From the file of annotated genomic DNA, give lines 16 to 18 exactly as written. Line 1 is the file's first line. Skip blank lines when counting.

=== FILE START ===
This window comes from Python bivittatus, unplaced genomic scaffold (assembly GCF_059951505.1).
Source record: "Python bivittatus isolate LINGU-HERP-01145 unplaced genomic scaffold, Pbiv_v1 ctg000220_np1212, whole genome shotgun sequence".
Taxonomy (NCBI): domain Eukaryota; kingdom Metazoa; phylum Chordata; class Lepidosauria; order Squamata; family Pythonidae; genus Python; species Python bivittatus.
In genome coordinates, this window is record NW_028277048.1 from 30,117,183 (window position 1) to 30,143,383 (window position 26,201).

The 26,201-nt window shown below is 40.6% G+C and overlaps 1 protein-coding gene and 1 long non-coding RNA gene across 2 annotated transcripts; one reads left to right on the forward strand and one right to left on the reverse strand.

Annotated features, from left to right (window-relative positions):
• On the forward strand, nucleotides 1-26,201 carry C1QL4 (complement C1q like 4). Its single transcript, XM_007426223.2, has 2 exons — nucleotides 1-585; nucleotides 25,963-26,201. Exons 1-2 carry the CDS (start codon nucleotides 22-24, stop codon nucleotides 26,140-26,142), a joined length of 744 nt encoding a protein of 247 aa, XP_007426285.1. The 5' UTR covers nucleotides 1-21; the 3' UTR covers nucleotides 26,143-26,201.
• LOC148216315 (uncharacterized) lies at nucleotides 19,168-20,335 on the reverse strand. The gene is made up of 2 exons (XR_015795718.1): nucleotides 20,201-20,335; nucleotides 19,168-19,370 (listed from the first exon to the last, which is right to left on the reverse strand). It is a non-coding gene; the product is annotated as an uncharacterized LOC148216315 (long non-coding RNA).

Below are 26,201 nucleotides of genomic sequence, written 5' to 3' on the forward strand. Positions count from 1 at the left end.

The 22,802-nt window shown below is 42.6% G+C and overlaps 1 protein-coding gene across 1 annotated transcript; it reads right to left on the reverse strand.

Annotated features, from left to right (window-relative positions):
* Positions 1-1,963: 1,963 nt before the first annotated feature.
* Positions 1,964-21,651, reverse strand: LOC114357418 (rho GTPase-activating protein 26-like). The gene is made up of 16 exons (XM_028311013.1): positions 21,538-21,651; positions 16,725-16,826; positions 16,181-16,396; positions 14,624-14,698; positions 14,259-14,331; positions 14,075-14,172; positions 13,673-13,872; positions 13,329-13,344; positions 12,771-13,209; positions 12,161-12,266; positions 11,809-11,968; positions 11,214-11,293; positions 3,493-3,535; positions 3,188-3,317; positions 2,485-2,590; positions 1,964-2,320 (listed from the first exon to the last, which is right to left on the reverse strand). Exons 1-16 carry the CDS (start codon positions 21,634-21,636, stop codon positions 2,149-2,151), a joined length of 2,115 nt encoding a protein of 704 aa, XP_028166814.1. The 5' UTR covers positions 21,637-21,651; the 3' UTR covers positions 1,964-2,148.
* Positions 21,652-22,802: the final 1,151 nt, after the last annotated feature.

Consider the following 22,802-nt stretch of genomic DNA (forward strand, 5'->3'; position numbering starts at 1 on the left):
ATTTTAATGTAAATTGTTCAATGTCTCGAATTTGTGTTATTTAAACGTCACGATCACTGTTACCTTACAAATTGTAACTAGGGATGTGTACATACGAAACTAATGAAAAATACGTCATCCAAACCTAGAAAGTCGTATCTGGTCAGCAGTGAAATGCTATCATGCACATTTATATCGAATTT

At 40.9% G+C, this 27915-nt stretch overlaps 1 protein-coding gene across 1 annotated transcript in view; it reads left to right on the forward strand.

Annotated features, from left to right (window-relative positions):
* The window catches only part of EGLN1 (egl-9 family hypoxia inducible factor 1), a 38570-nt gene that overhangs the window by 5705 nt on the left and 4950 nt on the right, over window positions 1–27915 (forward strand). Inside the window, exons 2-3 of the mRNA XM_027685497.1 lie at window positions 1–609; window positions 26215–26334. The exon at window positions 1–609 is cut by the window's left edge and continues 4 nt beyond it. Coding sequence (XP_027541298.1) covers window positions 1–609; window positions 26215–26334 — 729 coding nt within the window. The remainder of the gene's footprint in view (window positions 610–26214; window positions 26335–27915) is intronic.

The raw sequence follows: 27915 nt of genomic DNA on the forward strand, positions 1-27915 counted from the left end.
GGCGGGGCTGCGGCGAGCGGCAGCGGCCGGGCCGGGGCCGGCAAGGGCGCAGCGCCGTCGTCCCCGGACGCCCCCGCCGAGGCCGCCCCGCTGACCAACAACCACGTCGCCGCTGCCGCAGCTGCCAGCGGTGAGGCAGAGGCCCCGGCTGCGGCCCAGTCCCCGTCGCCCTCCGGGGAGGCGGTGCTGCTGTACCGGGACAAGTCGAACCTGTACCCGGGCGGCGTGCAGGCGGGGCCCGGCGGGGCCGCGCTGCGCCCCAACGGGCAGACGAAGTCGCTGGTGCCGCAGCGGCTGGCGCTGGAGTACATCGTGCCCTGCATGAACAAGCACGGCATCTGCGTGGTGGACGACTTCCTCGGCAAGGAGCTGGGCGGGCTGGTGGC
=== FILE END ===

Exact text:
ATTTTAATGTAAATTGTTCAATGTCTCGAATTTGTGTTATTTAAACGTCACGATCACTGTTACCTTACAAATTGTAACTAGGGATGTGTACATACGAAACTAATGAAAAATACGTCATCCAAACCTAGAAAGTCGTATCTGGTCAGCAGTGAAATGCTATCATGCACATTTATATCGAATTT

At 40.9% G+C, this 27915-nt stretch overlaps 1 protein-coding gene across 1 annotated transcript in view; it reads left to right on the forward strand.

Annotated features, from left to right (window-relative positions):